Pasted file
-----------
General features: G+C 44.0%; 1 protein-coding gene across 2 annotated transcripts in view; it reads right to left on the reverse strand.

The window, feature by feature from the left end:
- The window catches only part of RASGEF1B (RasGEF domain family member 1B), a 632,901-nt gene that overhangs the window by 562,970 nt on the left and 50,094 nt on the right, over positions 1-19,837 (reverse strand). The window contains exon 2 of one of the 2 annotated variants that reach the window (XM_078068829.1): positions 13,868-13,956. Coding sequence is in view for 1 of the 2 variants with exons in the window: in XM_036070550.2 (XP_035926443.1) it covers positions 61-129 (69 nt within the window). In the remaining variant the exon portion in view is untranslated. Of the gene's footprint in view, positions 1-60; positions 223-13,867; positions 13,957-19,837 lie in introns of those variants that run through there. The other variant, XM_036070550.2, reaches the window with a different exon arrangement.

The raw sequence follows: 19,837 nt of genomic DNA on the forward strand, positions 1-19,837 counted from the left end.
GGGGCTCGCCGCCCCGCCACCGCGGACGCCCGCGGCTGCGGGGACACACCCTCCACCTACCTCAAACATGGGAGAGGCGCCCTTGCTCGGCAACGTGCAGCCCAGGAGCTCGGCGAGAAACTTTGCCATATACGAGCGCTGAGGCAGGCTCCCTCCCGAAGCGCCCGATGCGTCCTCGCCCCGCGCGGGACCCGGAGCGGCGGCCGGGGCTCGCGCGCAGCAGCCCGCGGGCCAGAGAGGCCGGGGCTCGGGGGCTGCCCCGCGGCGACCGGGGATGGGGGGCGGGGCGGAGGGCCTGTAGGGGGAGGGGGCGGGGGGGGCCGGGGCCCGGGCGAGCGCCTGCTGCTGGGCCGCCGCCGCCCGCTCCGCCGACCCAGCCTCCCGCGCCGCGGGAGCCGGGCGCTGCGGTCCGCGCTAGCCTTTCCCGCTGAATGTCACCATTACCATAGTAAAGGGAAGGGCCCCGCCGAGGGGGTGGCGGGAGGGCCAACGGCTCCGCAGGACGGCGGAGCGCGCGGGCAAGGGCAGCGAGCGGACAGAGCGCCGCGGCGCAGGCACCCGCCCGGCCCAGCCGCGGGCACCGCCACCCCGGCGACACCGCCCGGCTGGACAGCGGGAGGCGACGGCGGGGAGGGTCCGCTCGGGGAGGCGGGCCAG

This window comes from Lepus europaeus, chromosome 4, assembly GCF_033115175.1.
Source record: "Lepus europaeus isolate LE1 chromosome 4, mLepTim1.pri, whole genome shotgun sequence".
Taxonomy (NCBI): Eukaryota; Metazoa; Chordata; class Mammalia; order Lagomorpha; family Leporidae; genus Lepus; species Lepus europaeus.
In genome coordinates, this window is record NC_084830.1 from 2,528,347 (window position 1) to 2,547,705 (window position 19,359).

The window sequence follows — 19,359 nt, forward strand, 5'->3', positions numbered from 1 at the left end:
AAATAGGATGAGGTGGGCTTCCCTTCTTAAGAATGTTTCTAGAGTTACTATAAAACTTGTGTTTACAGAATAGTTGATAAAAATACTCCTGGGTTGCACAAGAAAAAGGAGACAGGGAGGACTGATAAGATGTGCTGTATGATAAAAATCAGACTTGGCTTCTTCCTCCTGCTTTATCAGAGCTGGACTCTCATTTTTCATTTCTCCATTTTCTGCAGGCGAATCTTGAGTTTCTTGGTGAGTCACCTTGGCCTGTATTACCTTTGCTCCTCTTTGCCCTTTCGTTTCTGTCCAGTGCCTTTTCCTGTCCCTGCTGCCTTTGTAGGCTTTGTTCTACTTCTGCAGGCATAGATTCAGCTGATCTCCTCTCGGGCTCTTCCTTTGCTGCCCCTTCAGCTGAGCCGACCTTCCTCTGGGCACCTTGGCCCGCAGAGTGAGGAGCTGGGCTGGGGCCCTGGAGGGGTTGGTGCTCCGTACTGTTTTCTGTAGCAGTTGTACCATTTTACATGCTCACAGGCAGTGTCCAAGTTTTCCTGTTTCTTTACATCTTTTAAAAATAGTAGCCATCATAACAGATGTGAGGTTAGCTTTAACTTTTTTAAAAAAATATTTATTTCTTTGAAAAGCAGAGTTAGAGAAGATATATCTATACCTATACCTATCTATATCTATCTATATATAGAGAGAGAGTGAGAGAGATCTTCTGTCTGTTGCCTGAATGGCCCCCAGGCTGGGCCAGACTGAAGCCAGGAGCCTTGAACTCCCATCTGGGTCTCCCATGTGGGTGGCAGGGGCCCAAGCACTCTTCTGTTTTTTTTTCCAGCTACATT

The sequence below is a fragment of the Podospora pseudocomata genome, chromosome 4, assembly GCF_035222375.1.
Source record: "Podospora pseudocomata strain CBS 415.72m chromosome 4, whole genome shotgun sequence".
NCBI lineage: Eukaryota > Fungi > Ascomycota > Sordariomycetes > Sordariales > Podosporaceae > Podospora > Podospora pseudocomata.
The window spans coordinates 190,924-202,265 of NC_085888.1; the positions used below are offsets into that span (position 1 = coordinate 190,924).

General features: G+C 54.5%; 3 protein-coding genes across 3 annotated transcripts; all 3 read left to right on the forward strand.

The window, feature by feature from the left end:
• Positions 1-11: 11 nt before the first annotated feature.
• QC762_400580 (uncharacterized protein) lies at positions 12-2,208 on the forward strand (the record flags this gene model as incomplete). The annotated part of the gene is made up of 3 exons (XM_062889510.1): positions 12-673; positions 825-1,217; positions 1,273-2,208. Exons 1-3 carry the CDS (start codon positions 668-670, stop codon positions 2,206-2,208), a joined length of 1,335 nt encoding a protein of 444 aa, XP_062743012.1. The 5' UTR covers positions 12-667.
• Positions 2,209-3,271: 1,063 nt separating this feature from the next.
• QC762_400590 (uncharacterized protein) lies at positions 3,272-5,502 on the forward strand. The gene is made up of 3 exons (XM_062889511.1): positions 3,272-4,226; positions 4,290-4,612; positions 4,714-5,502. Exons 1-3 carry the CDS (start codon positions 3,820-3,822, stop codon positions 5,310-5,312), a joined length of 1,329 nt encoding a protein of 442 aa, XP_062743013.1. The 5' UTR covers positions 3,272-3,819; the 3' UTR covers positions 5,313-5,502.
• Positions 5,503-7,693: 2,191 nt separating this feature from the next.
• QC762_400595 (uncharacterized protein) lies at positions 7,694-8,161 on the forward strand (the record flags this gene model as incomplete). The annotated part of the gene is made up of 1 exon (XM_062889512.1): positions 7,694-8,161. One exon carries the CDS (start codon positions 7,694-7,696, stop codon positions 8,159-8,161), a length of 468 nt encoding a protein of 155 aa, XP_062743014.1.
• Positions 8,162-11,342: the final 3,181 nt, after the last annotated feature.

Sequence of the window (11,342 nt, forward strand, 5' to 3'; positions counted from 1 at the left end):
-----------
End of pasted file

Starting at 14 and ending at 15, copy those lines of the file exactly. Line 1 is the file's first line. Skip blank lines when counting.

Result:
NCBI lineage: Eukaryota > Fungi > Ascomycota > Sordariomycetes > Sordariales > Podosporaceae > Podospora > Podospora pseudocomata.
The window spans coordinates 190,924-202,265 of NC_085888.1; the positions used below are offsets into that span (position 1 = coordinate 190,924).